Preschool Lunch Ideas Handout

I use this container every day. I love the consistancy and routine of it for my daughter (she knows what to expect every day for lunchtime) and myself (I know I need to have some food in each section).

In my last post, I provided you with 5 tips for a better school lunch.  Here, I am putting my plan into practice.

I use this container daily for lunch. 

Most of the time, each section contains a specific food group.  I try to include a fruit, vegetable, and main (which has a protein and a carbohydrate, and typically a healthy fat).    Our school does heat lunches for the children, so if I need something heated, I usually put it in a small glass container, but I don’t use this option too frequently.  


Here are some of my favorite school lunch ideas.

Main Entree

This usually includes a protein and carbohydrate source (sometimes veggies too) and a healthy fat.  Occasionally this will resemble more of a meal, or sometimes I include the protein and carb separately.  Here are some ideas for each.

All in one:

Scrambled egg and a slice of cheese on an english muffin with strawberries, peas and garbonzo beans.

  • Turkey and cheese sandwich on whole wheat bread or english muffin

  • Cheese quesadilla with beans

  • Sunflower butter and jelly on whole wheat bread (our school is nut free, any sort of nut butter would work here depending on restrictions of your school)

  • Vegetable stirfry with sausage, chicken or beans

  • Egg and cheese sandwich on whole wheat bread

  • Any leftovers from the night before! (like this curry

  • “Fried rice” with peas and egg

  • Quinoa salad with chopped vegetables

  • Pasta salad with frozen peas and carrots

  • Chili (like this lentil chili)

  • Healthy muffins (like these and these)

  • Veggie frittata

  • Veggie meatballs


Separate the protein and carb:

Sliced turkey and cheese with bread. Frozen peas and apple slices.

Protein Carbohydrate
  • Beans (chick peas, black beans, kidney beans)
  • Grilled or baked tofu (or premade)
  • Chicken strips
  • Turkey slices
  • Chicken salad
  • Other lunch meat
  • Scrambled egg
  • Hard boiled egg
  • String cheese or a slice of cheese
  • Chopped and sliced sausage
  • Yogurt
  • Cottage cheese
  • Fish like salmon, tilapia or tuna
  • Slice of whole wheat bread
  • Cous-cous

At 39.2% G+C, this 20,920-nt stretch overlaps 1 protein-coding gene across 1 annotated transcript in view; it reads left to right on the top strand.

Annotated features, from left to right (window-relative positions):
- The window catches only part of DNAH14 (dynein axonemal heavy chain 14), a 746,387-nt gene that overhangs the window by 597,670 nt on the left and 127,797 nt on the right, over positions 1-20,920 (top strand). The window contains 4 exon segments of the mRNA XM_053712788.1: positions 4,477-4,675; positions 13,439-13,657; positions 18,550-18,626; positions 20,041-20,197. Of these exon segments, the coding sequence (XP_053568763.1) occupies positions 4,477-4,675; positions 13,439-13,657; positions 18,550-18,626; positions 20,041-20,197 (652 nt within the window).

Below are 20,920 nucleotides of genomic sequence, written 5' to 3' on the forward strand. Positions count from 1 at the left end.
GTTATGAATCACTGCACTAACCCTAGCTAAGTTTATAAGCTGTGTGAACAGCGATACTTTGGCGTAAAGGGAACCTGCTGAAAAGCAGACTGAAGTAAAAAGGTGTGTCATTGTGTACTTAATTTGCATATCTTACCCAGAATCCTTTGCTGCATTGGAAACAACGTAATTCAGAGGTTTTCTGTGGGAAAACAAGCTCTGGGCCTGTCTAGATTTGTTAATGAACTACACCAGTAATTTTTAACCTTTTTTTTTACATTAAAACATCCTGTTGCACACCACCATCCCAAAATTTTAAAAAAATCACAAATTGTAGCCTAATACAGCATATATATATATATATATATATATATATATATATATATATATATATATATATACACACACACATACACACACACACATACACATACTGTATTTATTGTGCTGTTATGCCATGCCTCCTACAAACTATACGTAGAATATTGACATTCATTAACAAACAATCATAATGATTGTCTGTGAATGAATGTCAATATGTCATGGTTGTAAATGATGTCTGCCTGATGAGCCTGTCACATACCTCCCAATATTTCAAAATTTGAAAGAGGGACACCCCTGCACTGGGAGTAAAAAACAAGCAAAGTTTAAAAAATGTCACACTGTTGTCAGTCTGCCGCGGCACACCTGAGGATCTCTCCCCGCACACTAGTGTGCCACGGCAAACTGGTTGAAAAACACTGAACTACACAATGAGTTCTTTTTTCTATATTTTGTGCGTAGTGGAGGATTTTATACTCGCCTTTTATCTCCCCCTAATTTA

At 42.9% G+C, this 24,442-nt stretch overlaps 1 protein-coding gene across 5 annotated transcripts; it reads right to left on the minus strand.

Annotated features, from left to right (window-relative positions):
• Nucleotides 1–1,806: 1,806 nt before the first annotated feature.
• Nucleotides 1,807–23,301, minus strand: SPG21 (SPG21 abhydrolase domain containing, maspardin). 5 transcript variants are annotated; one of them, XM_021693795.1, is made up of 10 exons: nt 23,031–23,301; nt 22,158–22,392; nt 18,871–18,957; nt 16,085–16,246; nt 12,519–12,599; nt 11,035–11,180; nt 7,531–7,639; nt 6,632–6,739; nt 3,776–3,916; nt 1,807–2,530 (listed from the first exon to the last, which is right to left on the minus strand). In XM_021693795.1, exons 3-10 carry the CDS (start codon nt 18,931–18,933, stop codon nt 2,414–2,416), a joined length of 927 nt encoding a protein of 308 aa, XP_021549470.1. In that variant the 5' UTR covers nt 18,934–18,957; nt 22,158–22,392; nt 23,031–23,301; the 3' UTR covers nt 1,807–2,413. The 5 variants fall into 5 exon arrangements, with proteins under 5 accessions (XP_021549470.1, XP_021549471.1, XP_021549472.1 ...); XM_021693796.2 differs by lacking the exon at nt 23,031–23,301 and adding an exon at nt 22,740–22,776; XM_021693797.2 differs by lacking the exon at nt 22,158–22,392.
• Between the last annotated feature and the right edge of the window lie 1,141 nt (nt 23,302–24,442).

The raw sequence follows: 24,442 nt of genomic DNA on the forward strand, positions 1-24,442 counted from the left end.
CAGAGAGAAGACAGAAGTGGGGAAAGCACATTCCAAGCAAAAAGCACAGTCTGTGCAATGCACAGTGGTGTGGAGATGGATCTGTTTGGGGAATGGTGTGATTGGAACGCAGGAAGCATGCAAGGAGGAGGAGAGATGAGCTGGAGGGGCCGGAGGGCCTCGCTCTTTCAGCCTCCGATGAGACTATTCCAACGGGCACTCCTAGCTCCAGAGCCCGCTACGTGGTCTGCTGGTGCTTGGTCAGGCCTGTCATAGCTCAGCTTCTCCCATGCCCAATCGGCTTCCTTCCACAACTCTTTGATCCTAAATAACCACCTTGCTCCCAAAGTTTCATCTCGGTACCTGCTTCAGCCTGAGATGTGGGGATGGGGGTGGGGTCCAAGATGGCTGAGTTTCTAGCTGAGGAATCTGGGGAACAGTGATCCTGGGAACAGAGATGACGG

• Quiona
  • Rice
  • Hamburger bun
  • Tortilla
  • Naan
  • Crackers
  • Pea crisps
  • Roasted slices of sweet potato or russet potato
  • Muffins
  • English muffin
  • Pasta
  • Ravioli



I try to include at least one vegetable at lunch time. A tip: make a list of the vegetables your child typically eats, and try to include these at lunch time.  Our two staples are tomatoes and cucumber (thank you Trader Joes!).  However, I vary when I can and try to sometimes include something new.  Keep in mind there are many ways to provide vegetables: fresh, cooked or frozen.

Fresh and chopped: 

  • Tomato

  • Cucumber

  • Bell pepper

  • Carrot

  • Celery

  • Carrot

  • Snap peas


Chopped leftover lasagna and avocado slices with frozen peas, chick peas and a muffin

Roasted or steamed with spices and some oil or butter:

  • Carrot

  • Broccoli

  • Cauliflower

  • Aspargus

  • Zucchini

  • Beets

  • Kale chips


  • Peas

  • Corn

  • Edamame



My daughter tends to eat her fruit daily.  I love providing her with frozen fruit: lots of options (does not depend on seasonality), it helps keep some of the other foods cold and is thawed by lunchtime.

Fresh and chopped or whole:

  • Apple

  • Pear

  • Berries (strawberries, blackberries, blueberries, raspberries)

  • Grapes

  • Oranges

  • Watermelon


  • Blueberries

  • Strawberries

  • Mango

  • Pineapple


Healthy Fat

A healthy fat might be something separate from the rest of the meal (like avocado), or something that’s part of the prepared meal.  Including a healthy fat is great to help for filling and nourishing power on little tummies. 

  • Avocado slices

  • Oil from veggiesDressing or dip from veggies

  • Cheese

  • Nut butter

  • Yogurt